A number of changes in recent decades characterize modern campaigns and how their organization and strategies affect elections, including longer election cycles, increased campaign costs and fundraising efforts, increased reliance on professional consultants, and the role of social media in both communication and fundraising.
|campaign finance||The fundraising to support a candidate in their run for political office.|
|political consultants||People who promote the election of candidates for political office by helping advise candidates on how best to present their ideas to the public.|
The primacy of primaries — Before the 1970s, presidential candidates were chosen by party leaders (sometimes in secret), and the election process was usually much shorter. Primaries and caucuses were relatively unimportant—party leaders could freely ignore the results and choose a different candidate—and many states did not hold a vote at all.
Since the 1976 election, however, both Republicans and Democrats have used state primaries as the principal way of selecting presidential candidates, with every state (as well as the District of Columbia and some overseas territories) holding a vote. An unintended consequence of the increased importance of state-level votes is that the presidential election cycle has become longer, with candidates starting to campaign as many as three years ahead of election day.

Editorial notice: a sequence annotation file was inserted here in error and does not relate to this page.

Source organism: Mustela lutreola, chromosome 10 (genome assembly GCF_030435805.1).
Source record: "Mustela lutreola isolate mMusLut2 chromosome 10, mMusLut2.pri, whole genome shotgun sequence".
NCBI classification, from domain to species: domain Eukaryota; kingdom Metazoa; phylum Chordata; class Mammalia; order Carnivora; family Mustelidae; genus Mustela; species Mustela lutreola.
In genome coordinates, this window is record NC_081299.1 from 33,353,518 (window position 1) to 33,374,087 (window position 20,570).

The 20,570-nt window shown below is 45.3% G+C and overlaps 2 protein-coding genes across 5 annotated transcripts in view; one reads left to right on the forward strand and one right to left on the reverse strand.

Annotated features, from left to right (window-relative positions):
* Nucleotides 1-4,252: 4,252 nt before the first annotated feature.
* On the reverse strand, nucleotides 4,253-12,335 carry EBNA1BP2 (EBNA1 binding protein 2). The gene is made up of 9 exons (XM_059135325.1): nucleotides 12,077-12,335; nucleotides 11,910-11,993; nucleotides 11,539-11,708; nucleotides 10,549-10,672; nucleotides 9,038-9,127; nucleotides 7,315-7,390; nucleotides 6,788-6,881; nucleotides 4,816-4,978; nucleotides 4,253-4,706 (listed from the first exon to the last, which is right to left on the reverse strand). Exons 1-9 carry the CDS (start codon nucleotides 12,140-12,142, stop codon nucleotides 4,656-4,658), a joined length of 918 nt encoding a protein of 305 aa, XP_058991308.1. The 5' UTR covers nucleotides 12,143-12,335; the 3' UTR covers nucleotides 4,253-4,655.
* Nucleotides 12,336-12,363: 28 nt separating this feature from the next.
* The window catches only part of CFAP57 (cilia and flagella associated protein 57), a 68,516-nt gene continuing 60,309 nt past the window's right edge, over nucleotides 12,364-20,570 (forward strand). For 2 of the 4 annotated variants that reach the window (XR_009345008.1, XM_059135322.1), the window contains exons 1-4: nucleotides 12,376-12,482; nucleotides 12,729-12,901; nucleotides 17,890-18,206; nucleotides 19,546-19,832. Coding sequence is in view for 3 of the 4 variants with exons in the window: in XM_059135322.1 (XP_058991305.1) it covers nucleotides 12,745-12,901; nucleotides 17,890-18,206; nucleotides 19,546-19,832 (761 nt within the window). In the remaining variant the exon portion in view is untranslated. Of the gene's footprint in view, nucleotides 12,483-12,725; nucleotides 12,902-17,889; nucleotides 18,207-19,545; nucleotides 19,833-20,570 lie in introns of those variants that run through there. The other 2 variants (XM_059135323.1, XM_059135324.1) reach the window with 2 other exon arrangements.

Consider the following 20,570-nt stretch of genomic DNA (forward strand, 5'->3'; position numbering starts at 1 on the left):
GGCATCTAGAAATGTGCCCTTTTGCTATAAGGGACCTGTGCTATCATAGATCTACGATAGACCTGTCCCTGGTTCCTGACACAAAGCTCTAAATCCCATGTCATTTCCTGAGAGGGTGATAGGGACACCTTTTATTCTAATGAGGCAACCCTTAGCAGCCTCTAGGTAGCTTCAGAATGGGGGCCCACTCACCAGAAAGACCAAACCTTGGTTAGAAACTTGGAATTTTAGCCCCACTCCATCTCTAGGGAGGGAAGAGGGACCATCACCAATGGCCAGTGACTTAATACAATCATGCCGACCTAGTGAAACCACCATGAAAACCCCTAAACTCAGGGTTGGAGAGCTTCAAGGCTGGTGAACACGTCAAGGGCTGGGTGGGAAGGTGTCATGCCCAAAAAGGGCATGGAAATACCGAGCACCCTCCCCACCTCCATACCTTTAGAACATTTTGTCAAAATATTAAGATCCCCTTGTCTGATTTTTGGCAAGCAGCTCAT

Costs and consultants — Campaign costs have risen significantly since the 1970s, and today candidates rely heavily on individual donors as well as corporations to fund their campaigns. In the wake of longer cycles and increased costs, professional political consultants have become a staple of modern campaigns. Consultants often have responsibility for overall campaign management, conducting polls, and crafting messaging both for the media and for the public through ads and social media.
Effects of social media— In the twenty-first century, social media has become a hugely important medium for communicating campaign goals, mobilizing voters, and fundraising. Because many voters spend so much time online, social media is an effective way to reach them. Social media also allows candidates to communicate directly with the electorate rather than going through broadcast or print media, giving them greater control over messaging.
Finally, purchasing social media data enables campaigns to micro-target voters with more individualized messages designed to persuade or engage them based on their online behavior.
What is one major change in the election process since the 1970s?
What is one benefit and one drawback of that change?